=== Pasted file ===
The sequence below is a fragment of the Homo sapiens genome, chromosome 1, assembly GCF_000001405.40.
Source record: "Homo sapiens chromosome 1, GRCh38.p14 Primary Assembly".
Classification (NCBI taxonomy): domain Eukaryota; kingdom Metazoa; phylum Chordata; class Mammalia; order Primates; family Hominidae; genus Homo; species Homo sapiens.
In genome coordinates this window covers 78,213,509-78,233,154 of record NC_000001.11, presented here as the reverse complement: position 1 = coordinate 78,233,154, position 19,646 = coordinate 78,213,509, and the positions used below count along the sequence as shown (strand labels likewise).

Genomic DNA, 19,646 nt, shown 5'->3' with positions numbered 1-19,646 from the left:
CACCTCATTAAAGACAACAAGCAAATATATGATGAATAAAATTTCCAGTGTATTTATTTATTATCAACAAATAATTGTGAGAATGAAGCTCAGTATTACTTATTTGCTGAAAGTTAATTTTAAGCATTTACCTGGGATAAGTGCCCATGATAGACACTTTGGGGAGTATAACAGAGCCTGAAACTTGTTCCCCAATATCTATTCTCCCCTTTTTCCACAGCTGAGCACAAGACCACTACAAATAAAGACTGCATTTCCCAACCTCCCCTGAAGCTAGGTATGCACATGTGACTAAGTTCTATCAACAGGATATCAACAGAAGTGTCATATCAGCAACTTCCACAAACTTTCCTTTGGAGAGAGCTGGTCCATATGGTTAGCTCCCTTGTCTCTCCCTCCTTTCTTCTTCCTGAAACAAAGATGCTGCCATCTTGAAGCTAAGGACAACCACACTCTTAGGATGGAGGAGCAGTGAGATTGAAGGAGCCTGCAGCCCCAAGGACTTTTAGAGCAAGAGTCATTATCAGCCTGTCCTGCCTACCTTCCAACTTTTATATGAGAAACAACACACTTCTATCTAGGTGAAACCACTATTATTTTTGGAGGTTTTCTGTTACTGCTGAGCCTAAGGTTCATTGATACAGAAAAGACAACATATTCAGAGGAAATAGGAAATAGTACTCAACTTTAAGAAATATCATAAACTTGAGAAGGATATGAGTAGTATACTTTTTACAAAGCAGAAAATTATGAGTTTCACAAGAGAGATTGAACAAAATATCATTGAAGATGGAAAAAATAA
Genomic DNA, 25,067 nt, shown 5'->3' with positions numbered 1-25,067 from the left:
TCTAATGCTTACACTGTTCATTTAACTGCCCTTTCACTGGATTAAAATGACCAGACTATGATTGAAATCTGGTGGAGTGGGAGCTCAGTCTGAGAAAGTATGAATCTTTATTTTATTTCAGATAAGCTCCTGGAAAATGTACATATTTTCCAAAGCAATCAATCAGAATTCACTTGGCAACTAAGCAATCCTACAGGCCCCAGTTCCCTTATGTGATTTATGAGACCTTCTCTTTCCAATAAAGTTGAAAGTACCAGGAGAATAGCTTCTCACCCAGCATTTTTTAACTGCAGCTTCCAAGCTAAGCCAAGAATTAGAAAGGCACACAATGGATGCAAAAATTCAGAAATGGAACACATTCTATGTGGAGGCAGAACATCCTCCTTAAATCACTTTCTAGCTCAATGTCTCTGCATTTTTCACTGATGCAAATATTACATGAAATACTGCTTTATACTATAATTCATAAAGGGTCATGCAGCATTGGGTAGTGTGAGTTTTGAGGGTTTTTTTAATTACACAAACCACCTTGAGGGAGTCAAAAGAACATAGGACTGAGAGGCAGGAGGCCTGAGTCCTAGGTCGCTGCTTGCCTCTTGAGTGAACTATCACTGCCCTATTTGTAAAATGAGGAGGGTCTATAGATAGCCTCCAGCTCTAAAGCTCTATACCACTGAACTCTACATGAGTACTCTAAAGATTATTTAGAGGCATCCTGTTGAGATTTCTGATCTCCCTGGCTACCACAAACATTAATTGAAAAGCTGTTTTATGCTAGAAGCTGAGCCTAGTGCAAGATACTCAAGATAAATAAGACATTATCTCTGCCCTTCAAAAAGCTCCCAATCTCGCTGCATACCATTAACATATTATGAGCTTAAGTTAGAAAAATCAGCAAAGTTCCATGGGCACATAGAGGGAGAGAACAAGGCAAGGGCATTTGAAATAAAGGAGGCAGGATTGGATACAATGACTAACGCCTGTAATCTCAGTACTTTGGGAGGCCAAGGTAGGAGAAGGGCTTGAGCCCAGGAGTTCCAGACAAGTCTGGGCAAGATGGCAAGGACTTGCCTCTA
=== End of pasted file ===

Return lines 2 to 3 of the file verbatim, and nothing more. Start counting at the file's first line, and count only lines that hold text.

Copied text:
Source record: "Homo sapiens chromosome 1, GRCh38.p14 Primary Assembly".
Classification (NCBI taxonomy): domain Eukaryota; kingdom Metazoa; phylum Chordata; class Mammalia; order Primates; family Hominidae; genus Homo; species Homo sapiens.